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Profiles in Government: DMV Among State’s Best-Known Departments

Recognizable by acronym alone, the California Department of Motor Vehicles is underway on a comprehensive modernization effort.

The entrance to the California DMV headquarters building.
The state department that’s arguably most familiar to California’s nearly 25 million adults is also one that has been in significant change mode for the last three years.

History buffs and “Jeopardy” aficionados may know that the California Department of Motor Vehicles (DMV) has been open for business for 107 years following its establishment with the Vehicle Act of 1915, at a time when the state had a whopping 191,000 vehicle registrations. (California’s population grew from 2,377,549, according to 1910 Census data, to 3,426,861, according to 1920 Census data.) The DMV became a standalone department in 1931 and issued new license plates annually from 1920-1941, a practice that was interrupted in 1942 by World War II.

How big is the department today? The DMV currently employs more than 9,800 staffers and has 229 facilities; the state has 36,229,205 registered vehicles and 34,120,995 residents with either department-issued driver’s licenses or ID cards. The department works with 181 auto clubs and 5,805 “business partner sites”; it had 84 million total transactions and 11.5 million items of “incoming paper mail.” Those are the DMV’s numbers, per its website and an event in March.

To IT companies and vendors, this obviously means a great deal, as it should. Gov. Gavin Newsom, elected in 2018, the year that the department rolled out its troubled Motor Voter automatic voter registration program, made the DMV’s modernization and improvement an early theme of his administration. The governor held a news conference at the state Capitol in July 2019 to announce the release of a report by the DMV Strike Team; to welcome its new director, Steve Gordon, a longtime Cisco Systems executive; and to highlight the department’s plans to begin allowing credit card transactions later that summer. Since Gordon’s arrival, the DMV has held regular Vendor Day events to solicit ideas from IT companies on updating aspects of its process. Major initiatives either completed since then or still underway include:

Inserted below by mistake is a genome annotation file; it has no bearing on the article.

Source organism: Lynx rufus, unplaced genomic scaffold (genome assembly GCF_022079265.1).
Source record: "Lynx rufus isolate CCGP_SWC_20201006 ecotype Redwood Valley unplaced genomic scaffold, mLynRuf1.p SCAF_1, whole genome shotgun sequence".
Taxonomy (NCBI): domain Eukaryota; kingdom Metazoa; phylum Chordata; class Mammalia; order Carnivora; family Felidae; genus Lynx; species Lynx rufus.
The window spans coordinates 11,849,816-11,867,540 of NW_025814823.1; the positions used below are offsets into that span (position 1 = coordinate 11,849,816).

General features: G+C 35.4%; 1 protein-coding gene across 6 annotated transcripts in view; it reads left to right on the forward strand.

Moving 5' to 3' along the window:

• The DMV is underway on its Digital eXperience Platform (DXP) modernization that will replace and update software, hardware and programming language across core legacy systems during the next three to five years. Many of its recent technology moves reflect this modernization, from IT services buys to requests for proposals to its onboarding of new Chief Information Officer Prashant Mittal in March. The department awarded the first phase of the DXP contract to Deloitte as the systems integrator, Gordon said in December, indicating it will be founded on the Salesforce platform.
    DMV Director Steve Gordon.
    DMV Director Steve Gordon
  • Mobile identity and digital driver’s licenses have long been a topic of considerable interest for the department, with a new Mobile Identity (mID) program figuring in the FY 2021-2022 state budget cycle. In May, it became clear the DMV would test an identity-verifying credential stored on subjects’ smartphones. The DMV’s nearly $1.7 billion portion of the $308 billion 2022-2023 Fiscal Year state budget includes more than $539 million for driver licensing and personal identification. And a significant May 3, 2023, deadline looms in the form of the federally mandated Real ID, which will be needed by residents to fly domestically and enter some federal facilities.
  • Four of the five major goals in the DMV’s 2021-2026 Strategic Plan, created under Gordon’s leadership, are particularly IT- and innovation-leaning. The department aims to find swifter, more simple ways to meet customer needs by expanding digital services, and to create IT systems that are “flexible, scalable, and secure” and increase enterprise-level visibility internally across integrated systems. It plans to embed “measurable efficiency” throughout the organization and increase its measuring of productivity and performance; and it intends to be California’s foremost customer-centered public-sector entity.
  • The DMV has worked on numerous areas of modernization since 2019 — prioritizing automation since Gordon’s arrival, its Chief Digital Transformation Officer Ajay Gupta said in early 2020. The DMV worked with UiPath, Cambria Solutions and SimpliGov to automate its application process for motor carrier permit renewals, then moved on to automating its driver’s license extension process. Both have subsequently gone live. The DMV established its “virtual field office,” where tasks like title transfers and vehicle registrations can be completed online. The department’s Chief Technology Officer Kwan Kim told Industry Insider — California in June that the DMV recently deployed the occupational licensing portion of its ongoing large-scale modernization and will then pivot to focus on vehicle registration (VR) processes. Once VR is successfully deployed, Kim said, he anticipates the state Legislature will approve the driver’s license part of the DMV’s modernization. Among the initiatives it funds, the DMV’s portion of the FY 2022-2023 state budget includes more than $4.6 million for the Enterprise Content Management IT project — to be allocated once the project reaches Stage 4 of the Project Approval Lifecycle Process. The funding source is the Motor Vehicle Account in the State Transportation Fund.
Theo Douglas is Assistant Managing Editor of Industry Insider — California.